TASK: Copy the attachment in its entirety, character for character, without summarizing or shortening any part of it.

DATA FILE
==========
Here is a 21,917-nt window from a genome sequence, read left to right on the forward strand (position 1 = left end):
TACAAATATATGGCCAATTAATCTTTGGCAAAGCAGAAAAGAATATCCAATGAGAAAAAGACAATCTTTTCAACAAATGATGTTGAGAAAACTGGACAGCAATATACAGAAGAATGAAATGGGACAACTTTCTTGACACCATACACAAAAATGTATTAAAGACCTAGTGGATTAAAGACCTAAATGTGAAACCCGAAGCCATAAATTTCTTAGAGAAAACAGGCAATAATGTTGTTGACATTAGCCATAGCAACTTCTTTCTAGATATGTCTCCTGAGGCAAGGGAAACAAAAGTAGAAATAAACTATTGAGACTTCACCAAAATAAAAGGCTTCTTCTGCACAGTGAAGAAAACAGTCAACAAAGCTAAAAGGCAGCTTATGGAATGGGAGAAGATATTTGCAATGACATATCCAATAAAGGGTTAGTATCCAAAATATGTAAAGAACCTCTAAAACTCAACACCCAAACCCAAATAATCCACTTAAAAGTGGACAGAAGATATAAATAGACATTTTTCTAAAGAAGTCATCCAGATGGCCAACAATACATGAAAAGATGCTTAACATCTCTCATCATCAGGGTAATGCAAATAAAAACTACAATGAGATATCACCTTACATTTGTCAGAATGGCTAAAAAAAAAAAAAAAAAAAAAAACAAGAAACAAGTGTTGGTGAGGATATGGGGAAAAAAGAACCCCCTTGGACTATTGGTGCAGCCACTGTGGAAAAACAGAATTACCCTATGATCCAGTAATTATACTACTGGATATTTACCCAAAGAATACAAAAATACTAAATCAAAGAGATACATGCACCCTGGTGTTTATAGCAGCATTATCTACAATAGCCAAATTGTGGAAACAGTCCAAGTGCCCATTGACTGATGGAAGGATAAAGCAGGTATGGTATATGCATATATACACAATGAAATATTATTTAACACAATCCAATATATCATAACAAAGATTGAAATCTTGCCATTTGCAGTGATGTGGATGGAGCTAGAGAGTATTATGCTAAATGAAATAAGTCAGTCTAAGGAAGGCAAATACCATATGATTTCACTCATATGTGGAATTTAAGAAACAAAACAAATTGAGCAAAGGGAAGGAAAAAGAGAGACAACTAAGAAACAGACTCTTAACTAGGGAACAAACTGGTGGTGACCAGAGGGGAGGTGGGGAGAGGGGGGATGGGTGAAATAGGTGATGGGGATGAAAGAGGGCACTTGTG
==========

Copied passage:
Here is a 21,917-nt window from a genome sequence, read left to right on the forward strand (position 1 = left end):
TACAAATATATGGCCAATTAATCTTTGGCAAAGCAGAAAAGAATATCCAATGAGAAAAAGACAATCTTTTCAACAAATGATGTTGAGAAAACTGGACAGCAATATACAGAAGAATGAAATGGGACAACTTTCTTGACACCATACACAAAAATGTATTAAAGACCTAGTGGATTAAAGACCTAAATGTGAAACCCGAAGCCATAAATTTCTTAGAGAAAACAGGCAATAATGTTGTTGACATTAGCCATAGCAACTTCTTTCTAGATATGTCTCCTGAGGCAAGGGAAACAAAAGTAGAAATAAACTATTGAGACTTCACCAAAATAAAAGGCTTCTTCTGCACAGTGAAGAAAACAGTCAACAAAGCTAAAAGGCAGCTTATGGAATGGGAGAAGATATTTGCAATGACATATCCAATAAAGGGTTAGTATCCAAAATATGTAAAGAACCTCTAAAACTCAACACCCAAACCCAAATAATCCACTTAAAAGTGGACAGAAGATATAAATAGACATTTTTCTAAAGAAGTCATCCAGATGGCCAACAATACATGAAAAGATGCTTAACATCTCTCATCATCAGGGTAATGCAAATAAAAACTACAATGAGATATCACCTTACATTTGTCAGAATGGCTAAAAAAAAAAAAAAAAAAAAAAACAAGAAACAAGTGTTGGTGAGGATATGGGGAAAAAAGAACCCCCTTGGACTATTGGTGCAGCCACTGTGGAAAAACAGAATTACCCTATGATCCAGTAATTATACTACTGGATATTTACCCAAAGAATACAAAAATACTAAATCAAAGAGATACATGCACCCTGGTGTTTATAGCAGCATTATCTACAATAGCCAAATTGTGGAAACAGTCCAAGTGCCCATTGACTGATGGAAGGATAAAGCAGGTATGGTATATGCATATATACACAATGAAATATTATTTAACACAATCCAATATATCATAACAAAGATTGAAATCTTGCCATTTGCAGTGATGTGGATGGAGCTAGAGAGTATTATGCTAAATGAAATAAGTCAGTCTAAGGAAGGCAAATACCATATGATTTCACTCATATGTGGAATTTAAGAAACAAAACAAATTGAGCAAAGGGAAGGAAAAAGAGAGACAACTAAGAAACAGACTCTTAACTAGGGAACAAACTGGTGGTGACCAGAGGGGAGGTGGGGAGAGGGGGGATGGGTGAAATAGGTGATGGGGATGAAAGAGGGCACTTGTG